Identity on the agenda at human rights festival

Tuesday, 06 March 2018

OxHRF21108

Students and staff at Oxford Brookes will present a programme of films, performances, talks and workshops exploring what makes us who we are for the Oxford Human Rights Festival 2018.

In its 16th year the festival will run from 12-17 March, and explore topical issues around identity including gender, mental health, disability, conflict and race and poverty.

A performance by rock band Delta 7 will kick off the festival. The band members from Eastbourne all have different learning disabilities and formed the group to express themselves and challenge stereotypes.

They rose to fame after a documentary about them won the Picturehouse Short Film Competition last year and this led to the release of their first single ‘The Jungle’.

Commenting ahead of their performance the band said: "We feel strongly that everyone has the right to be identified as they choose, not to be labelled. The film that was made about the band, focussed on the sense of belonging that we have as a band. We are all really different as individuals, with different personalities, different challenges and different talents but we come together to make music and that gives Delta 7 a very positive and powerful sense of identity.

"We can't wait to be part of the Oxford Human Rights Festival and we plan to open it with a big loud bang!"

Delta7

Another festival highlight will be a live performance of the highly acclaimed Borderline, (pictured below) a satire of the Calais Jungle devised and performed by an ensemble of European and refugee artists.

Fresh from a sell-out UK tour, the cast of is made up of 13 members, seven of whom are refugees and asylum seekers who met while in the Calais camps. The play, directed by Sophie Besse, gives the refugees and asylum seekers a way to express comedy as a way to contrast their tragedy.

I have enjoyed being behind the scenes of the festival, seeing how committee members communicate and work together to produce such a powerful week full of information, performances and speakers.

Miriam Slaymaker, studying MA Development and Emergency Practice

The Oxford Human Rights Festival is organised by students from Oxford Brookes’ Development and Emergency Practice and Applied Architectural Design masters programmes as well as students on other courses at the University.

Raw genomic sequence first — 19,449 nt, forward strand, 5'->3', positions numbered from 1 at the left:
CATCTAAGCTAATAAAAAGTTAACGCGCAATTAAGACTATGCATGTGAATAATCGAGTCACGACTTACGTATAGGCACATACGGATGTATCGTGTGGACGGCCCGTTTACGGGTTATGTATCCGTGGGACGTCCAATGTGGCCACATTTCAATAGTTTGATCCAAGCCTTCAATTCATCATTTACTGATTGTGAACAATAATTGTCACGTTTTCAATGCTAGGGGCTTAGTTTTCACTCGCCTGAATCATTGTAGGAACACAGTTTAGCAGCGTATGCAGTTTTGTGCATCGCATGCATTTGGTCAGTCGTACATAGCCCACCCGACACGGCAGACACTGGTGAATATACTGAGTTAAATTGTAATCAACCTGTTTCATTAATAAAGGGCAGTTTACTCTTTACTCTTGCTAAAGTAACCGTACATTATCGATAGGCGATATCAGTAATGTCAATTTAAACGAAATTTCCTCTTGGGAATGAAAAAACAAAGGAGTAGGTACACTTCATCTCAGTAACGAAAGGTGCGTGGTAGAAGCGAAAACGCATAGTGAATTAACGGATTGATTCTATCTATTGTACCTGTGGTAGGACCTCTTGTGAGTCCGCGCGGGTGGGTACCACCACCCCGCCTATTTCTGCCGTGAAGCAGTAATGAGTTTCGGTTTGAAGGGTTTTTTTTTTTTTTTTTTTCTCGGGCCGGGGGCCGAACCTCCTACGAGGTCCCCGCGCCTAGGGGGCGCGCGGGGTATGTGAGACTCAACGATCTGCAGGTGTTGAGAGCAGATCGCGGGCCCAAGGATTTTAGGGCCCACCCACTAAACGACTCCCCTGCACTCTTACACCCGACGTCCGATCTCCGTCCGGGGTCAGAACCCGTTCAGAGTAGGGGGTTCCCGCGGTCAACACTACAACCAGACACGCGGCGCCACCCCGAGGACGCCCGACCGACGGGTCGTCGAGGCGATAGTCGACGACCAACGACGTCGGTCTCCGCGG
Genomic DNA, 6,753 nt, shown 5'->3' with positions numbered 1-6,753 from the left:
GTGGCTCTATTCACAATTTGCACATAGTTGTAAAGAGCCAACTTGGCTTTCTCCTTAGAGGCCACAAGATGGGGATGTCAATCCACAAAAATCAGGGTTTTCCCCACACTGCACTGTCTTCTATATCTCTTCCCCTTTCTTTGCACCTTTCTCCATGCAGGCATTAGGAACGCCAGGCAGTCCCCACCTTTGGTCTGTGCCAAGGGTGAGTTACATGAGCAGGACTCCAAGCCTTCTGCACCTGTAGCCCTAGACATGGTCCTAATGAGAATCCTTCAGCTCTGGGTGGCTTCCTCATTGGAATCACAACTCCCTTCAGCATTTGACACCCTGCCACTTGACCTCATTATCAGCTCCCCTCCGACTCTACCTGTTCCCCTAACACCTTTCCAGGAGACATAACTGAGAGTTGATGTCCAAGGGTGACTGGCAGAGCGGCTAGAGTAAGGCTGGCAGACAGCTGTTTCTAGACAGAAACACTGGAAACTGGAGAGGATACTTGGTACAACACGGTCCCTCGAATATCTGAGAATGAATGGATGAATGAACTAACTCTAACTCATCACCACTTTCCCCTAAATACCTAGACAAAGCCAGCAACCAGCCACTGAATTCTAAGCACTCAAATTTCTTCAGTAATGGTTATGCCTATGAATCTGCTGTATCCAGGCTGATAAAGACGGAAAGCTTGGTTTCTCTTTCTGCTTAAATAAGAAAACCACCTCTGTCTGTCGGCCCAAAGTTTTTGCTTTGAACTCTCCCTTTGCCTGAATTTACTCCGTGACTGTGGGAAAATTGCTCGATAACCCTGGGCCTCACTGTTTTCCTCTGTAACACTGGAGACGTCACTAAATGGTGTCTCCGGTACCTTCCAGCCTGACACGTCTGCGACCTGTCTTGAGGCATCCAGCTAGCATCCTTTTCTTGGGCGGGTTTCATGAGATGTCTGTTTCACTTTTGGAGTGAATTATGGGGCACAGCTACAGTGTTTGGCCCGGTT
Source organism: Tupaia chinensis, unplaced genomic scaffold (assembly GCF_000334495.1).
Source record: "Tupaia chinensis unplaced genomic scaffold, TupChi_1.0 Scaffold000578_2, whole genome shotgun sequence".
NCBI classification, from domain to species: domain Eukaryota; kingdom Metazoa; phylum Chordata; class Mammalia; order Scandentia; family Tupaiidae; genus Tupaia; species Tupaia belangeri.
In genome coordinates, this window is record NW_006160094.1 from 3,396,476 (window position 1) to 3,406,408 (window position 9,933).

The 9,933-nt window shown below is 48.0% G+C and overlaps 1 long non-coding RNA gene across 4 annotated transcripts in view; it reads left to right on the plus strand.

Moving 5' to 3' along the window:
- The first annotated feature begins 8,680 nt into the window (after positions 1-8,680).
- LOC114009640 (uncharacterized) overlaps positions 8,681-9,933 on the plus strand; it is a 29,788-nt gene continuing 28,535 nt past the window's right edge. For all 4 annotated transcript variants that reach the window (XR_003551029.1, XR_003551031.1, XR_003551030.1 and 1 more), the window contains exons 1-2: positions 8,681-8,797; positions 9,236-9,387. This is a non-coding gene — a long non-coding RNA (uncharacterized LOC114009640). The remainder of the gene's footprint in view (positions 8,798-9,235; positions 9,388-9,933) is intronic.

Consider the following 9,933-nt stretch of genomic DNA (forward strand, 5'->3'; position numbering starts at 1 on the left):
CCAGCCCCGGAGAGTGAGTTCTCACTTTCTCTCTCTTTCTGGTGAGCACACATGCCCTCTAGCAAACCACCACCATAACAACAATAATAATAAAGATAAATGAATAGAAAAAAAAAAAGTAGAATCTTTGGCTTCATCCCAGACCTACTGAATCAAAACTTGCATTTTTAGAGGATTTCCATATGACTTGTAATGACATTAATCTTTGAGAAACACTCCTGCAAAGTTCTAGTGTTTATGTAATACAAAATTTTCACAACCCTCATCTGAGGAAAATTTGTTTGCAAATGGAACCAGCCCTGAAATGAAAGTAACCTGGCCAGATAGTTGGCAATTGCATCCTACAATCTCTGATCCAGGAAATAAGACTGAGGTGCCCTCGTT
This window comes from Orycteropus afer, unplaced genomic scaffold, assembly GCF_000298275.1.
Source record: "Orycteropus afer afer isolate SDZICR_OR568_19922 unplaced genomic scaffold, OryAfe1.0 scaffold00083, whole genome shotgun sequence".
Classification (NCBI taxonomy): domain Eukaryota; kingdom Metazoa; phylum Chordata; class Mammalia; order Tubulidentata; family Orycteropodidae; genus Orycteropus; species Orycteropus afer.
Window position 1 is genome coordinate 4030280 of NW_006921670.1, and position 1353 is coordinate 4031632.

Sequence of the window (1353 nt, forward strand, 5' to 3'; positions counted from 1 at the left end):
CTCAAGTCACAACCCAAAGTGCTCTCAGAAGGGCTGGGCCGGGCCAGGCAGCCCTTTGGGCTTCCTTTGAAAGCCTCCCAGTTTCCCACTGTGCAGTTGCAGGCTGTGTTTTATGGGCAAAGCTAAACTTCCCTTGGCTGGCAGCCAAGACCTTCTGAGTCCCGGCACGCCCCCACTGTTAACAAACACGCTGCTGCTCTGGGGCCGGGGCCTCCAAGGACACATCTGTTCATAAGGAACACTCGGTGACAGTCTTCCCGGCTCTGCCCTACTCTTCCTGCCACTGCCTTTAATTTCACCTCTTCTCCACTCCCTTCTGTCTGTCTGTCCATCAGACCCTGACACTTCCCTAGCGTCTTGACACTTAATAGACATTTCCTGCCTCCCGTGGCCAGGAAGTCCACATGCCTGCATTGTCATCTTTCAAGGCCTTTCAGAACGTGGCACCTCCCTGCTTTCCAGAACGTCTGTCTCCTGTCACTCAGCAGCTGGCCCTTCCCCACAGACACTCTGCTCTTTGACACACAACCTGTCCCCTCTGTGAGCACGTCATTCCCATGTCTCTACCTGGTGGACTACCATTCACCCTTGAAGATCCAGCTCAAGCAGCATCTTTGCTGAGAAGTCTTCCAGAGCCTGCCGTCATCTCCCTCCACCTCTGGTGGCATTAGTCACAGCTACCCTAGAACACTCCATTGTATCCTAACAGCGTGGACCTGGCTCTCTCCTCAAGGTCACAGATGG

Miriam Slaymaker, studying MA Development and Emergency Practice said: “Human rights and personal identity is incredibly important. One's right to a personal identity begins with the right to life. We know that it is only through existing that one can cultivate their personal identity.

“We have speakers and panel members from as far afield as Tibet, Palestine, and Syria, and we are also showcasing the research and work being done here at Oxford Brookes in our lunchtime seminars series.

“I have enjoyed being behind the scenes of the festival, seeing how committee members communicate and work together to produce such a powerful week full of information, performances and speakers.”

Each year the festival features an art exhibition; currently on display until 23 March, is Troubled Eyes, with photography by Andrew McNeill, a humanitarian photographer focusing on the human condition.

He began his work in 2014 on a digital documentary entitled Under the Bridge exploring the urban population of his hometown Cardiff. He has also worked with non-government organisations throughout Asia and in some of India’s worse slums.

The Oxford Human Rights Festival will take place at the University’s Headington Campus and is open to all. The majority of the events are free however booking may be required for some.

A full programme of events can be found on the website www.oxfordhumanrightsfestival.net

Borderline